The Government of Alberta has awarded $1 million, and Emissions Reduction Alberta (ERA) is contributing an additional $2 million for the simulator development. Commercial deployment is estimated to begin in 2024, with the simulator to be made available across Canada and the United States, and with the Alberta Motor Transport Association (AMTA) helping to provide simulator tests to certify that driver trainees have attained the appropriate standard. West Tech Report recently took the opportunity to chat with Serious Labs CEO, Jim Colvin, about the environmental and labour benefits of VR Driver Training, as well as the unique way that Colvin went from angel investor to CEO of the company.

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Next-Gen Tech Company Pops on New Cover Detection Test

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While the world comes out of the initial stages of the pandemic, COVID-19 will be continue to be a threat for some time to come. Companies, such as Zen Graphene, are working on ways to detect the virus and its variants and are on the forefronts of technology.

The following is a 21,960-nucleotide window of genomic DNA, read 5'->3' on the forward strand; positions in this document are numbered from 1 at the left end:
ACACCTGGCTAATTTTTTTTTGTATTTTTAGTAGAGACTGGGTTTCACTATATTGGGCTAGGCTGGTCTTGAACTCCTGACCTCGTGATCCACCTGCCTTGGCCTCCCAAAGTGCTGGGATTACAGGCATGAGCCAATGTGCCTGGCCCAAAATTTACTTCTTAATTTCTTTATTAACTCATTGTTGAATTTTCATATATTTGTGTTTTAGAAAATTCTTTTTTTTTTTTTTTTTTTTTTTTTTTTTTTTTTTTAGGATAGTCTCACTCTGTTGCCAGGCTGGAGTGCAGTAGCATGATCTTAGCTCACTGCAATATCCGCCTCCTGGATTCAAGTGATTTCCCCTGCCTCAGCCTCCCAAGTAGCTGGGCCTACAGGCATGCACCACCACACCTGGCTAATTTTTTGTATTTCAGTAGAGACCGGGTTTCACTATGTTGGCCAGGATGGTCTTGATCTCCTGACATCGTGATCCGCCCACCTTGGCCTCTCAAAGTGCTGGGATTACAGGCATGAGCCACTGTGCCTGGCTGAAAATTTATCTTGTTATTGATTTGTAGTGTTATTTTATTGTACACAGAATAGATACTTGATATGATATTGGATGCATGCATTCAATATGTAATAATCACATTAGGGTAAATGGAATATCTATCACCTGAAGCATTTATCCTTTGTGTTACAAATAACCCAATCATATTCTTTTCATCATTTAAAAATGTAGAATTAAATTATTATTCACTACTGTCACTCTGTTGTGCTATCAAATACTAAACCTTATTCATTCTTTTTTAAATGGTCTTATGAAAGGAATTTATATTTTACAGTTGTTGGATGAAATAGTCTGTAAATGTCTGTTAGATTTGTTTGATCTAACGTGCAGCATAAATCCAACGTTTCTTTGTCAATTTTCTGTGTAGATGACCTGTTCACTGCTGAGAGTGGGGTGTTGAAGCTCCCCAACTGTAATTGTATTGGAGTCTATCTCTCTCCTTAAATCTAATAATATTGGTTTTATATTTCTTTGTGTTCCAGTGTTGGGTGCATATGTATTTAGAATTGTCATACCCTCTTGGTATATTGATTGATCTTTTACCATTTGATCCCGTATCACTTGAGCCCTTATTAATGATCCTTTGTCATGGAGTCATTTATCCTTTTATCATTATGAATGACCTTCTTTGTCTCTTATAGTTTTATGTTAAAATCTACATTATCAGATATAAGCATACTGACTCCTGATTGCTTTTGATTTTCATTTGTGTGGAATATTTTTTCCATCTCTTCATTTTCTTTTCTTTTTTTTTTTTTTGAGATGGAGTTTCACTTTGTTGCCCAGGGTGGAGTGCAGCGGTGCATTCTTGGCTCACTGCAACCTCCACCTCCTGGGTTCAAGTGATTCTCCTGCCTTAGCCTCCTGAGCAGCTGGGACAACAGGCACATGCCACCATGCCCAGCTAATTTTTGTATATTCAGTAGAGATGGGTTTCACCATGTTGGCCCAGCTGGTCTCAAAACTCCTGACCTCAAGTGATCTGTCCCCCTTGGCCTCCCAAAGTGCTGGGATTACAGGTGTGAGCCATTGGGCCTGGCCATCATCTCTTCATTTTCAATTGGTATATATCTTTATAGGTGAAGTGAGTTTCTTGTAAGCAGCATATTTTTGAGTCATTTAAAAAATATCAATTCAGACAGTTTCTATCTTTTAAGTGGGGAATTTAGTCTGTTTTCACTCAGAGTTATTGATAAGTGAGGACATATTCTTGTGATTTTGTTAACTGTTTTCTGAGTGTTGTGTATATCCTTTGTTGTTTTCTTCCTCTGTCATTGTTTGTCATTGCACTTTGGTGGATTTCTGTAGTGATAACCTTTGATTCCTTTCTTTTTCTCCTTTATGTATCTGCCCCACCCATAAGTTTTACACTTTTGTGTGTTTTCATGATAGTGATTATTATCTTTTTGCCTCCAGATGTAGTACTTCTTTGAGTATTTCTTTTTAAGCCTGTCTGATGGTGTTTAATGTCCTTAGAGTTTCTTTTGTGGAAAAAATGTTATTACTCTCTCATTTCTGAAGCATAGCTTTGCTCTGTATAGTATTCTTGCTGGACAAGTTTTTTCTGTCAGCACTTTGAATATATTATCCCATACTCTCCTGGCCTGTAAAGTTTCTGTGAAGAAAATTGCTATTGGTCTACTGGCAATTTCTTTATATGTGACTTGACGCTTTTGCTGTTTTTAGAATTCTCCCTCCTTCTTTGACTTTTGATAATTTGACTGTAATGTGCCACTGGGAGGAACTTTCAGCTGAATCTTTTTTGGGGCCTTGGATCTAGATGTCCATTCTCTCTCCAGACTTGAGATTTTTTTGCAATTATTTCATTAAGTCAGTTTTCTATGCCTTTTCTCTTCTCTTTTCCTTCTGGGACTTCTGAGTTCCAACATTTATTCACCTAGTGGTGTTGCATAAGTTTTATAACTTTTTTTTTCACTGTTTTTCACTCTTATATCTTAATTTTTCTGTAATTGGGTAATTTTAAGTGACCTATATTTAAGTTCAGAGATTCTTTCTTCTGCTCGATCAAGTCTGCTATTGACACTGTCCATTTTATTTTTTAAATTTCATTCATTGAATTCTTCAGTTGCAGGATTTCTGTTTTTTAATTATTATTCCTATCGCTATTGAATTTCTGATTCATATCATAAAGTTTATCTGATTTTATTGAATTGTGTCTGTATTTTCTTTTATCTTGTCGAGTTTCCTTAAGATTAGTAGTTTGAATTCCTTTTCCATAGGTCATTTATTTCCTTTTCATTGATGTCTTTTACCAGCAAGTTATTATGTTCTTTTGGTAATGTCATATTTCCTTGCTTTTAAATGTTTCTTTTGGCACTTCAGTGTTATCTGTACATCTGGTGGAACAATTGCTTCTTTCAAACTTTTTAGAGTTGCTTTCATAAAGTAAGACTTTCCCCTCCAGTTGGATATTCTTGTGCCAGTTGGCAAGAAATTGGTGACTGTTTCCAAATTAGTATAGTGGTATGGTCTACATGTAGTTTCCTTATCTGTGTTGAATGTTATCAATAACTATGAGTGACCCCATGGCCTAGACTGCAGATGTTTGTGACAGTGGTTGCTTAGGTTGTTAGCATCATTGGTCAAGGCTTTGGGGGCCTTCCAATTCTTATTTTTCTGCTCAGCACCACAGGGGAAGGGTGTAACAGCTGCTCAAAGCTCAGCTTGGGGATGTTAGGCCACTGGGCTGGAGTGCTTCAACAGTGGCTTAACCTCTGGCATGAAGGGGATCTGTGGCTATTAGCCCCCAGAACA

Nanotechnology firm ZEN Graphene Solutions Ltd. (TSX-Venture:ZEN) (OTCPK:ZENYF), is working to develop technology to help detect the COVID-19 virus and its variants. The firm signed an exclusive agreement with McMaster University to be the global commercializing partner for a newly developed aptamer-based, SARS-CoV-2 rapid detection technology.

This patent-pending technology uses clinical samples from patients and was funded by the Canadian Institutes of Health Research. The test is considered extremely accurate, scalable, saliva-based, affordable, and provides results in under 10 minutes.

Shares were trading up over 5% to $3.07 in early afternoon trade.